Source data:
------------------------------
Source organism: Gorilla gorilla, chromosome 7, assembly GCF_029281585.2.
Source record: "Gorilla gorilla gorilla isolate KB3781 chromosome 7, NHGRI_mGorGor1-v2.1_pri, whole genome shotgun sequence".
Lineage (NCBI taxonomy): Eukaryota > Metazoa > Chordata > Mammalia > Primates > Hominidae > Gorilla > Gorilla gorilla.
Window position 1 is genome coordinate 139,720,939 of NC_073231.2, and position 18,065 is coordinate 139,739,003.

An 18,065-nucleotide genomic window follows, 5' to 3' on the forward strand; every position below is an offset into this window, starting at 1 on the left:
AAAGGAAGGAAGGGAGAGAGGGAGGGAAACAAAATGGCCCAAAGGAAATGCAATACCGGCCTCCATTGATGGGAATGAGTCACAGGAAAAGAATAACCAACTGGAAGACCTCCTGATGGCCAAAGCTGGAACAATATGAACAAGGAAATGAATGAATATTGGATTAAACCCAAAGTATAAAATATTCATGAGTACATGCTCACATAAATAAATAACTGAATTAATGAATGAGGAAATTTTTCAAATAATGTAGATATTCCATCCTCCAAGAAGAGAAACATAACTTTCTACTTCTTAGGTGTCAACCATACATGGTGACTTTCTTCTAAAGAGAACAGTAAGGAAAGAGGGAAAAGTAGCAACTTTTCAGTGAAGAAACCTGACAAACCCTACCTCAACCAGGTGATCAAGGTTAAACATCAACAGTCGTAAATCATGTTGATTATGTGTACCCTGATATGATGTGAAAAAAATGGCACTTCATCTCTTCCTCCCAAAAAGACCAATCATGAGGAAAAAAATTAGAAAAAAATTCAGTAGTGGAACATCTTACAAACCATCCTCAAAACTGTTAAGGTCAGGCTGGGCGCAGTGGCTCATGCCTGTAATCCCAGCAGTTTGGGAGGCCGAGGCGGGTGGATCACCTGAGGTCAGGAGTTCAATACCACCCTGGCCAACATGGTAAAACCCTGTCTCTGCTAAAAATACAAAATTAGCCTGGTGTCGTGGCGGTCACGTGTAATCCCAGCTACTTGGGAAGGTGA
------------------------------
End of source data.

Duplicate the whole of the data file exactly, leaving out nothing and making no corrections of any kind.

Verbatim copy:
Source organism: Gorilla gorilla, chromosome 7, assembly GCF_029281585.2.
Source record: "Gorilla gorilla gorilla isolate KB3781 chromosome 7, NHGRI_mGorGor1-v2.1_pri, whole genome shotgun sequence".
Lineage (NCBI taxonomy): Eukaryota > Metazoa > Chordata > Mammalia > Primates > Hominidae > Gorilla > Gorilla gorilla.
Window position 1 is genome coordinate 139,720,939 of NC_073231.2, and position 18,065 is coordinate 139,739,003.

An 18,065-nucleotide genomic window follows, 5' to 3' on the forward strand; every position below is an offset into this window, starting at 1 on the left:
AAAGGAAGGAAGGGAGAGAGGGAGGGAAACAAAATGGCCCAAAGGAAATGCAATACCGGCCTCCATTGATGGGAATGAGTCACAGGAAAAGAATAACCAACTGGAAGACCTCCTGATGGCCAAAGCTGGAACAATATGAACAAGGAAATGAATGAATATTGGATTAAACCCAAAGTATAAAATATTCATGAGTACATGCTCACATAAATAAATAACTGAATTAATGAATGAGGAAATTTTTCAAATAATGTAGATATTCCATCCTCCAAGAAGAGAAACATAACTTTCTACTTCTTAGGTGTCAACCATACATGGTGACTTTCTTCTAAAGAGAACAGTAAGGAAAGAGGGAAAAGTAGCAACTTTTCAGTGAAGAAACCTGACAAACCCTACCTCAACCAGGTGATCAAGGTTAAACATCAACAGTCGTAAATCATGTTGATTATGTGTACCCTGATATGATGTGAAAAAAATGGCACTTCATCTCTTCCTCCCAAAAAGACCAATCATGAGGAAAAAAATTAGAAAAAAATTCAGTAGTGGAACATCTTACAAACCATCCTCAAAACTGTTAAGGTCAGGCTGGGCGCAGTGGCTCATGCCTGTAATCCCAGCAGTTTGGGAGGCCGAGGCGGGTGGATCACCTGAGGTCAGGAGTTCAATACCACCCTGGCCAACATGGTAAAACCCTGTCTCTGCTAAAAATACAAAATTAGCCTGGTGTCGTGGCGGTCACGTGTAATCCCAGCTACTTGGGAAGGTGA